Welcome to The Verge: Weekender edition. Every Saturday, we'll bring you some of the best and most important reads of the past seven days, from original reports, to in-depth features, to reviews and interviews. Think of it as a collection of some of our favorite pieces that you may have missed — or that you may just want to read again. You can follow along below, or keep up to date on Flipboard.

  • Report

    Frozen poop chisels and roast tarantulas on a stick: my night at the Explorer's Club

    Elon Musk, Stephen Hawking, James Cameron, and Jeff Bezos have all made appearances at the Explorer's Club, an exclusive group of adventurers and scientists interested in the strange, wild, and weird. We spent an evening with the group to hear some of its unlikely tales and to find out how its century-old interests are being updated for the modern explorer.

  • Report

    The internet is fucked

    The internet and our ability to get it delivered to our homes and phones is in bad shape. There's been virtually no competition between internet providers for years, and now the situation is only starting to get worse. Here's how the state of the cable and wireless industry got so bad, and just what we need to do to fix it.

  • Report

    Welcome to Googletown

    Google's been slowly buying up property across Mountain View, California, and it may not be long before the town at large is feeling its touch. Here's how Google has been reshaping the city — and how some in the city have been fighting back.

  • Review

    Play it again: 'Professor Layton and the Azran Legacy' review

    Professor Layton titles have been charming gamers with their gorgeous artwork and brilliant puzzles for years now without making very many changes. So what's it take to make the sixth game in the DS series stay just as fun and addictive?

  • Report

    How will Sochi handle its Olympic hangover?

    Russia poured a record amount of money into Sochi to prepare it for the Winter Olympics. But now that the games have come and gone, what's next? Like past Olympic hosts, Russia hopes to put the infrastructure to use for attracting tourists — but it's not clear if many people will actually show up.

  • Report

    Vape life: welcome to the weird world of e-cig evangelists

    E-cigarettes currently exist in an unregulated Wild West, but that many not last for much longer. Last weekend, we joined a group of enthusiasts as they gathered in New York to discuss the state of the e-cig industry big and small — and just what's likely to happen to it next.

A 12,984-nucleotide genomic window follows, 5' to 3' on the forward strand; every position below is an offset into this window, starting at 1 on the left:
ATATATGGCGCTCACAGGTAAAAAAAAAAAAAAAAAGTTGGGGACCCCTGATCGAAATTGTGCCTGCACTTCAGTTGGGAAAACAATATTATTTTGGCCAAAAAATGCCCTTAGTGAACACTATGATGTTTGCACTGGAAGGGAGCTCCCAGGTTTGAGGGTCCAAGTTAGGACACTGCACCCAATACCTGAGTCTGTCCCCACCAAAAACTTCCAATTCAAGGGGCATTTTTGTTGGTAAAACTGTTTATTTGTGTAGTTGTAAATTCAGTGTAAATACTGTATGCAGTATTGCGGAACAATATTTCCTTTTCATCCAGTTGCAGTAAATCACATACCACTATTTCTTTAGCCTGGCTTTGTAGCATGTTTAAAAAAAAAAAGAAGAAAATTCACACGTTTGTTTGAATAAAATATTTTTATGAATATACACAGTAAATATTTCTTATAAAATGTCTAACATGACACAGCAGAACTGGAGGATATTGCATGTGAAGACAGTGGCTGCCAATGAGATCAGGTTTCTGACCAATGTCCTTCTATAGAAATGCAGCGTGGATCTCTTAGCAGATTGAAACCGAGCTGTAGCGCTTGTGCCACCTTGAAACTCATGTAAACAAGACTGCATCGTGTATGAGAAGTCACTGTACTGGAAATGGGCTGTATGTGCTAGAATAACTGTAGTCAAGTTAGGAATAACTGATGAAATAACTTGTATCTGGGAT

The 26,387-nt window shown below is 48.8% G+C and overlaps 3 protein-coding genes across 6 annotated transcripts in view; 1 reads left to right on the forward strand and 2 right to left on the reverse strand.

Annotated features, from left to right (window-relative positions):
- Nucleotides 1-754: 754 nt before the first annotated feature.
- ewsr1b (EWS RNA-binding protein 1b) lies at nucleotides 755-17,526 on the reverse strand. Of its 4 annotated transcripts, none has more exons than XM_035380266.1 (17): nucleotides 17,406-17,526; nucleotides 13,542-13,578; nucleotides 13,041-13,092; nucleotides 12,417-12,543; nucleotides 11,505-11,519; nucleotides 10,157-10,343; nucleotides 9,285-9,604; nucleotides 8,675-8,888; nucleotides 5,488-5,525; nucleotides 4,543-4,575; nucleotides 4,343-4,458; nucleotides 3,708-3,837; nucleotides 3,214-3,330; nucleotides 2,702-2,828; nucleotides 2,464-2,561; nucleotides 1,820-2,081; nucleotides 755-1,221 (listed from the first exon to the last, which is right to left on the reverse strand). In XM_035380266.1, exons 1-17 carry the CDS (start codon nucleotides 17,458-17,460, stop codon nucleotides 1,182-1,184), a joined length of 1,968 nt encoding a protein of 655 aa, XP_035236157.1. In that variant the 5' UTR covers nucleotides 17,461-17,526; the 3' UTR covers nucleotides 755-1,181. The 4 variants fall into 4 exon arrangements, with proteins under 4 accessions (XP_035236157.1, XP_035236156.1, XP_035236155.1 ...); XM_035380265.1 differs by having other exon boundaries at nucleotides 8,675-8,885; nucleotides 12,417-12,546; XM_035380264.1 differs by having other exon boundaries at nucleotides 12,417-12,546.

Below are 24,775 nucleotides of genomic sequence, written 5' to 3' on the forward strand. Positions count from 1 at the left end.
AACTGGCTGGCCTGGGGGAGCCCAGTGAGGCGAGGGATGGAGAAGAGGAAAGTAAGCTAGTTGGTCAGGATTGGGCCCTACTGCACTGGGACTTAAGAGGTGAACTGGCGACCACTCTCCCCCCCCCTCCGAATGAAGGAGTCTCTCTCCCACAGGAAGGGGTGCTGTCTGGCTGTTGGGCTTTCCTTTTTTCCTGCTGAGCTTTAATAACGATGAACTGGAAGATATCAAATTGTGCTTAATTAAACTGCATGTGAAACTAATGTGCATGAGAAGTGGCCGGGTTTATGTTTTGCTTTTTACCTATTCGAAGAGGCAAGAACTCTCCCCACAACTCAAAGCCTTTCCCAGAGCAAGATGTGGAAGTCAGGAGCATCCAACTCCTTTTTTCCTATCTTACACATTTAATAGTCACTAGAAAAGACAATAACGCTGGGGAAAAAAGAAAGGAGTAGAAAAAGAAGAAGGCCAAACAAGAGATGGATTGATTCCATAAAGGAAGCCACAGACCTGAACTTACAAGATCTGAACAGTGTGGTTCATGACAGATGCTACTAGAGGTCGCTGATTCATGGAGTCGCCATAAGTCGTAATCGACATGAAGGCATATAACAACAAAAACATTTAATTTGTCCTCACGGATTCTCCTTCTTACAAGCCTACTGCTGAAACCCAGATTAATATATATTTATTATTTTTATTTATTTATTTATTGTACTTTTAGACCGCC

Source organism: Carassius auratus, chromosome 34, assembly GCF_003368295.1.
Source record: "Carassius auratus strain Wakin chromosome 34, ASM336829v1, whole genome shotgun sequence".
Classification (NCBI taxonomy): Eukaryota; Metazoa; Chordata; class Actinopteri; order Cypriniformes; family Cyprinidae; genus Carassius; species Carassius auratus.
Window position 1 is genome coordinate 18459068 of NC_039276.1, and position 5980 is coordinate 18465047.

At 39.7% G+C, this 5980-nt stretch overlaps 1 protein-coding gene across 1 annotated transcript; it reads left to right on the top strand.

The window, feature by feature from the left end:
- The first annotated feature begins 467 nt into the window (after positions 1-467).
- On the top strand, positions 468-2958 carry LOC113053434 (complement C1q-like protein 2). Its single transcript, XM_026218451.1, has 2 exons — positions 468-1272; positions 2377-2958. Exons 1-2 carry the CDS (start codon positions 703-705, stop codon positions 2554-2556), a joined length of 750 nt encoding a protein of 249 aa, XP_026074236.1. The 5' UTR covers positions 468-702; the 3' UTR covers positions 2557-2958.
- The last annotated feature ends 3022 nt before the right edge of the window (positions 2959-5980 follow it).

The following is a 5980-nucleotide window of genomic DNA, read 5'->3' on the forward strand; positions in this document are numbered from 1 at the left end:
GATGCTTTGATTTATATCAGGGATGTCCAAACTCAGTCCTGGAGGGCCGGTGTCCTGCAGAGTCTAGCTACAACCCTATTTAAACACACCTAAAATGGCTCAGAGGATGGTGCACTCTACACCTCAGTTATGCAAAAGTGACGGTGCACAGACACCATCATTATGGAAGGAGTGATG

• Report

    The art incubator: kickstarting the business of design

    The New Museum in New York is hoping to spur the next wave of innovative art, technology, and design through a non-profit incubator that it's opening up right in the city. Will its unconventional approach to creation and curation be able to help artists make their next great works?

  • Report

    Make it work: what should fashion look like in the age of connected devices?

    Tech companies have been working to make wearables fashionable, and likewise, the fashion industry has been working to make their most stylish looks include a flair of tech as well. We went out to the Wearable Tech Fashion Show in New York to speak with designers and see the latest creations at the intersection of the two industries.

  • Review

    'Strider' review: Amazon's new game studio brings a classic violently back to life

    Game studio Double Helix has remade Strider, an action-packed platformed that began on the arcade and NES, for today's consoles in a sleek, modern style. Here's what it's like to slash through enemies in its cyberpunk future — and just what this company might be doing now that it's under Amazon.

  • Report

    EVE, offline: how do you archive a universe?

    The Museum of Modern Art has been adding video games to its collection for several years now, but no game yet has be so hard to preserve as EVE Online and its living, massively-multiplayer world. We spoke with the people behind the preservation effort to find out how they hope to record the vibrance of EVE before it goes offline.